A peek into the “smart” future of material handling
Material handling is a very important practice and branch of manufacturing, warehousing, disposal, consumption, and distribution. It can also be very hard and somewhat tedious. Thankfully, the times are advancing, meaning your employees will no longer have to rely on just themselves to get the work done. The “smart” future is impacting every aspect of society, and material handling is no exception. That’s why, as an expert in this domain, you’ll need to stay informed on the trends and advancements of your industry.
1. Make friends with robots
The first tell that the future is here is that robots will soon make an appearance in the workforce. Though this may sound threatening, it should be regarded as an opportunity. Robots are much more efficient and accurate than humans but are practically blind when it comes to real life situations and intuition.
That’s why, by having robots work alongside humans, you’ll have an unbeatable workforce that can reach maximum productivity. The human is there to lead the robot and solve real issues, while the robot can do the heavy lifting.
2. Use the power of the shuttle
If shuttles have automated internal transport systems, they’ll be able to take on any essential task you assign them. They’re small and easily maneuverable, making them the perfect fit for any sort of simple warehousing task. They’re far from running freely along the warehouse halls, though.
Right now, you’ll find shuttles being used primarily for channel racking systems. This means that they’re set down in front of racks organized into channels by a handling unit, where they collect the required goods by moving along the rail. This is a promising start which allows us to make the prediction that shuttles will, indeed, be more independent in the future.
3. Figure out a way to deal with all the data
Mass production may be good for business but can cause real headache when it comes to processing the data and metadata. Automation creates even more data and metadata, meaning the future will have to come up with advanced software to keep up with the production. The software will need to be highly sophisticated to manage this degree of complexity. A real intelligent manner will also require highly developed sensors and actuators with increasing performance to aid the network supply chain.
All in all, predictions state that there will be a need for combining processes and controlling elements. All of this should be for the purpose of creating one harmonious and organized process, which can deal with the challenge. Intralogistics have one big challenge ahead of them. Perhaps AI will be enough to meet the standards.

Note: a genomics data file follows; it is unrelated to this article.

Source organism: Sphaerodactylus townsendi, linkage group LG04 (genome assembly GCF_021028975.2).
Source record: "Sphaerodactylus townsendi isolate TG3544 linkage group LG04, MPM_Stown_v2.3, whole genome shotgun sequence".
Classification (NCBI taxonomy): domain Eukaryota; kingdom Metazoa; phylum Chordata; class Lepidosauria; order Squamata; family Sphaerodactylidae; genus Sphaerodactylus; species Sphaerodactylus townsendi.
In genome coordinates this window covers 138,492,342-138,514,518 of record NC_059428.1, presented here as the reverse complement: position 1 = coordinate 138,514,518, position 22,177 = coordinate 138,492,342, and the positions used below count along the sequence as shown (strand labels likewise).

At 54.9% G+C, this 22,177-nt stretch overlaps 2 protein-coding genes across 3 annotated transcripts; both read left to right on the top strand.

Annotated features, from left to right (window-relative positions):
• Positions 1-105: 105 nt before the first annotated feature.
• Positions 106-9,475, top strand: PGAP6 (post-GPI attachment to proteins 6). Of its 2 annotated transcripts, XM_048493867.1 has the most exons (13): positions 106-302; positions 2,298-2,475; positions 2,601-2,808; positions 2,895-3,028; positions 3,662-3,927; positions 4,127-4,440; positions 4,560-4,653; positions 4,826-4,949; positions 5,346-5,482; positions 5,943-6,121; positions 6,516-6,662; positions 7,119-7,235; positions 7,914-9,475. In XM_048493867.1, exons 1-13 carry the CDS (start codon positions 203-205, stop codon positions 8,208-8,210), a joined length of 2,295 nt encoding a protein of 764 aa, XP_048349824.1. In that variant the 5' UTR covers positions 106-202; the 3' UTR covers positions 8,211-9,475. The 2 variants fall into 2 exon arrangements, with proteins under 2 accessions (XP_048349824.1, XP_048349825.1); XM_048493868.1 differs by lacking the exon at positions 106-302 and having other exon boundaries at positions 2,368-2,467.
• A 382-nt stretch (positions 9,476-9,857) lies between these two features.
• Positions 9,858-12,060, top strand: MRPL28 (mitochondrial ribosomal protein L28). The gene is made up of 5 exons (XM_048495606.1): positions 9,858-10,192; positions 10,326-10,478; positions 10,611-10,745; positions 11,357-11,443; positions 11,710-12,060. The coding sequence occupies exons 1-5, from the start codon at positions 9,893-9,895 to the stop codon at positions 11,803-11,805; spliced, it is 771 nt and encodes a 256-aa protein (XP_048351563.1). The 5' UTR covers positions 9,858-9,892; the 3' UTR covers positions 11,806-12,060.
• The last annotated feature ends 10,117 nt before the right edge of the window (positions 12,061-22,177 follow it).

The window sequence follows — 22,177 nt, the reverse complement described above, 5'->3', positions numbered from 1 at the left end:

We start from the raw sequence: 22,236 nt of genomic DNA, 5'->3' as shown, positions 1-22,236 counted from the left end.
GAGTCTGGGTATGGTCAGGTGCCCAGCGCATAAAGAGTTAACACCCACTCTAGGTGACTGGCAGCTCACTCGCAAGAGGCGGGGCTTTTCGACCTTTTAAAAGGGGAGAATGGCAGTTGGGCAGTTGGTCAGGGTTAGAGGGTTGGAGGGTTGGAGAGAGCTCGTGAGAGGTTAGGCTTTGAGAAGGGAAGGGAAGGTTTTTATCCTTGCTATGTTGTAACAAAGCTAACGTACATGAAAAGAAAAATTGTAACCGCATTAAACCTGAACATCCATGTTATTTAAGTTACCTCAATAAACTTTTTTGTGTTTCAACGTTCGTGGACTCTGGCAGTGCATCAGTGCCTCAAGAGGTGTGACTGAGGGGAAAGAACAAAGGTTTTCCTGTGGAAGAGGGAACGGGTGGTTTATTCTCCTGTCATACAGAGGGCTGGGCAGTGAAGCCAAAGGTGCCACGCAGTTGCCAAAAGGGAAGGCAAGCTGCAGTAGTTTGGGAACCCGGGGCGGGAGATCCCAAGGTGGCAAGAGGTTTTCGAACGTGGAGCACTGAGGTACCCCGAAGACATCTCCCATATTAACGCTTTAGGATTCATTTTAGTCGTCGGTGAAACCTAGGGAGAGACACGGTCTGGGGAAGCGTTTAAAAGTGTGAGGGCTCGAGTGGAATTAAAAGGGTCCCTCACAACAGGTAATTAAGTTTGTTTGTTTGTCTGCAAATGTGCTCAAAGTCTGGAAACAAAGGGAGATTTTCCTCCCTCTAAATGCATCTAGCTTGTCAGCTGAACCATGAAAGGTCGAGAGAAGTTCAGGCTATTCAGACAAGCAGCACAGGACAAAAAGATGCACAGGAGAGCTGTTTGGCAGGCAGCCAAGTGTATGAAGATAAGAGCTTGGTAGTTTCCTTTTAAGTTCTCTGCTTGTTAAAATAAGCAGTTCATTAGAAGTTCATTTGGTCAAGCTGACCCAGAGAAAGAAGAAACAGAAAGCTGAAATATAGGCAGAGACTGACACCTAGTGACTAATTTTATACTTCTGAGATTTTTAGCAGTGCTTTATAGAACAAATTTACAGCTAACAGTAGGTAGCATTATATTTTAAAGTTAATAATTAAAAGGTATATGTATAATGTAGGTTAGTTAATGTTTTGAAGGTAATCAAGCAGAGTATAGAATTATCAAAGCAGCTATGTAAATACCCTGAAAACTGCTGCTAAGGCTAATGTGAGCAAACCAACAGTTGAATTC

4. Go into details with a smart workpiece
We keep talking about advanced machinery and equipment, but it’s also important to state that the workpieces are going to be fairly advanced in the future, as well. This means that all the pieces that make something work will be an active part of the production. They’ll be able to tell you exactly what they need and what their material requirements are. This will make ordering new shipments much easier, as you won’t have to gauge and make your own predictions. It also means there will be no more unpredicted shortages as the workpieces will warn you in time.
Of course, this is a fairly complicated system. For it to work, each workpiece will need to be recognized and need its own ID. Though this may seem like it will lead to chaos in the workplace, it can actually be quite beneficial. Thanks to the internet, everything will be sorted out in an orderly fashion. There are some tells that things are going to develop in this way, like the Radio Frequency Identification (RFID) in practice now.
Though the focus should be on advancement, there is still some equipment that is irreplaceable. Better, smart versions can’t always be reliable, and that’s OK. Until you can be 100 percent sure your equipment can do its job properly, it’s advisable to stick to the things you know. Materials handling products such as conveyors, dangerous goods storage, and material handling equipment, for example, are still old reliables.
In some cases, you may even be able to combine the new, smart devices with the old reliable equipment to create a dream working environment. When you combine both in your warehouse, there’s less chance of things going awry.
6. Tackle custom production with 3D printing
When it comes to production and distribution, it’s not enough to rely on traditional methods any longer. As the need for individuality increases, you’re going to have to meet more and more custom demands. In the past, this was a rare practice because the process would end up costing a lot of money and time, without a lot of gains.
With the advancement of technology and 3D printing, today you’re able to make absolutely everything your customers can conjure up in their minds. All you have to do is insert a sequence into the program and watch the magic happen. This can open up a lot of business opportunities and bring in a lot of new customers. What’s more, design and production are bound to be more accurate and quicker, too. Though you may need to invest in a 3D machine fit for your line of work, it will be worth it in the long run.
Material handling isn’t just a brute force job. It requires sophistication and delicate handling, hence why all the innovations are ever-present and why the industry is growing along with technology. We’ve seen, you can’t forget the old reliable methods and machines, but don’t be afraid to research alternative options and, if appropriate, implement some new and exciting changes.
Written by: Liam Smith, BOSS Contributor
Liam Smith is a young and aspiring Australian blogger with a passion for everything related to home, and offline business He has a B.Sc. in Interior design and is an avid reader.